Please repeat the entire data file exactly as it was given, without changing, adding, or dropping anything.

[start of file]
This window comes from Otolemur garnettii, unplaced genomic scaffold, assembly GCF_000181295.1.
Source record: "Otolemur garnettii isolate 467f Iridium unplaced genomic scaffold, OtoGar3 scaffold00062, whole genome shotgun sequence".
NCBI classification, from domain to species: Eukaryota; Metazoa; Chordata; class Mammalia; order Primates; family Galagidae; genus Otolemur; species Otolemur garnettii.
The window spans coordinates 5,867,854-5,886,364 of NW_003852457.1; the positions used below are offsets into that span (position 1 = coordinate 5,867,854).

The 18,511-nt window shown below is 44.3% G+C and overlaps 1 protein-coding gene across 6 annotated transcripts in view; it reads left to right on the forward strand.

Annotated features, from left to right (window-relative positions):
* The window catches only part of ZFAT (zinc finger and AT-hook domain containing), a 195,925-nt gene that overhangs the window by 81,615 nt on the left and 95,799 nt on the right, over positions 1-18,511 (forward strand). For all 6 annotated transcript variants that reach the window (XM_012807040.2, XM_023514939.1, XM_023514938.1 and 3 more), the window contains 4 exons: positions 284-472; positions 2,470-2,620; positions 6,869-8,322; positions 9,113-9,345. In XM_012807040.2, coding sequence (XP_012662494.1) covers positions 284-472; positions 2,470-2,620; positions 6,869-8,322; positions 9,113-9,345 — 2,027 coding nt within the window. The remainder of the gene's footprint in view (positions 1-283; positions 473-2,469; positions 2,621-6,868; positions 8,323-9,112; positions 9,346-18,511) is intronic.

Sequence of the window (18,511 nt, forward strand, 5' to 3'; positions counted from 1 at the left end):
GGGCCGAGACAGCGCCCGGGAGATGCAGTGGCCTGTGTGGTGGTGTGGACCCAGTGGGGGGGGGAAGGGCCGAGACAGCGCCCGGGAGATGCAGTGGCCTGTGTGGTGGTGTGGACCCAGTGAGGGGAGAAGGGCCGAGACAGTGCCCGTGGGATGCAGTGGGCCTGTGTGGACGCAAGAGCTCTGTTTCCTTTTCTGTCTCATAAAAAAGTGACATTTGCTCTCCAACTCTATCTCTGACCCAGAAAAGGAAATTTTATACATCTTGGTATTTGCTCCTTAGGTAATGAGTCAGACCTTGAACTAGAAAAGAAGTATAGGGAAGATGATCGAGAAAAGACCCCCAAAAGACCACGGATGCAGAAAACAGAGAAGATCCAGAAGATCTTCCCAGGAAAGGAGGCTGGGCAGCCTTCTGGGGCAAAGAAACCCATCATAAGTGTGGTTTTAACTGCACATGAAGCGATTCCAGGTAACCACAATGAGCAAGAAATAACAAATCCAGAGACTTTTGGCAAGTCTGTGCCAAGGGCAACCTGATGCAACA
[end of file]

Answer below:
This window comes from Otolemur garnettii, unplaced genomic scaffold, assembly GCF_000181295.1.
Source record: "Otolemur garnettii isolate 467f Iridium unplaced genomic scaffold, OtoGar3 scaffold00062, whole genome shotgun sequence".
NCBI classification, from domain to species: Eukaryota; Metazoa; Chordata; class Mammalia; order Primates; family Galagidae; genus Otolemur; species Otolemur garnettii.
The window spans coordinates 5,867,854-5,886,364 of NW_003852457.1; the positions used below are offsets into that span (position 1 = coordinate 5,867,854).

The 18,511-nt window shown below is 44.3% G+C and overlaps 1 protein-coding gene across 6 annotated transcripts in view; it reads left to right on the forward strand.

Annotated features, from left to right (window-relative positions):
* The window catches only part of ZFAT (zinc finger and AT-hook domain containing), a 195,925-nt gene that overhangs the window by 81,615 nt on the left and 95,799 nt on the right, over positions 1-18,511 (forward strand). For all 6 annotated transcript variants that reach the window (XM_012807040.2, XM_023514939.1, XM_023514938.1 and 3 more), the window contains 4 exons: positions 284-472; positions 2,470-2,620; positions 6,869-8,322; positions 9,113-9,345. In XM_012807040.2, coding sequence (XP_012662494.1) covers positions 284-472; positions 2,470-2,620; positions 6,869-8,322; positions 9,113-9,345 — 2,027 coding nt within the window. The remainder of the gene's footprint in view (positions 1-283; positions 473-2,469; positions 2,621-6,868; positions 8,323-9,112; positions 9,346-18,511) is intronic.

Sequence of the window (18,511 nt, forward strand, 5' to 3'; positions counted from 1 at the left end):
GGGCCGAGACAGCGCCCGGGAGATGCAGTGGCCTGTGTGGTGGTGTGGACCCAGTGGGGGGGGGAAGGGCCGAGACAGCGCCCGGGAGATGCAGTGGCCTGTGTGGTGGTGTGGACCCAGTGAGGGGAGAAGGGCCGAGACAGTGCCCGTGGGATGCAGTGGGCCTGTGTGGACGCAAGAGCTCTGTTTCCTTTTCTGTCTCATAAAAAAGTGACATTTGCTCTCCAACTCTATCTCTGACCCAGAAAAGGAAATTTTATACATCTTGGTATTTGCTCCTTAGGTAATGAGTCAGACCTTGAACTAGAAAAGAAGTATAGGGAAGATGATCGAGAAAAGACCCCCAAAAGACCACGGATGCAGAAAACAGAGAAGATCCAGAAGATCTTCCCAGGAAAGGAGGCTGGGCAGCCTTCTGGGGCAAAGAAACCCATCATAAGTGTGGTTTTAACTGCACATGAAGCGATTCCAGGTAACCACAATGAGCAAGAAATAACAAATCCAGAGACTTTTGGCAAGTCTGTGCCAAGGGCAACCTGATGCAACA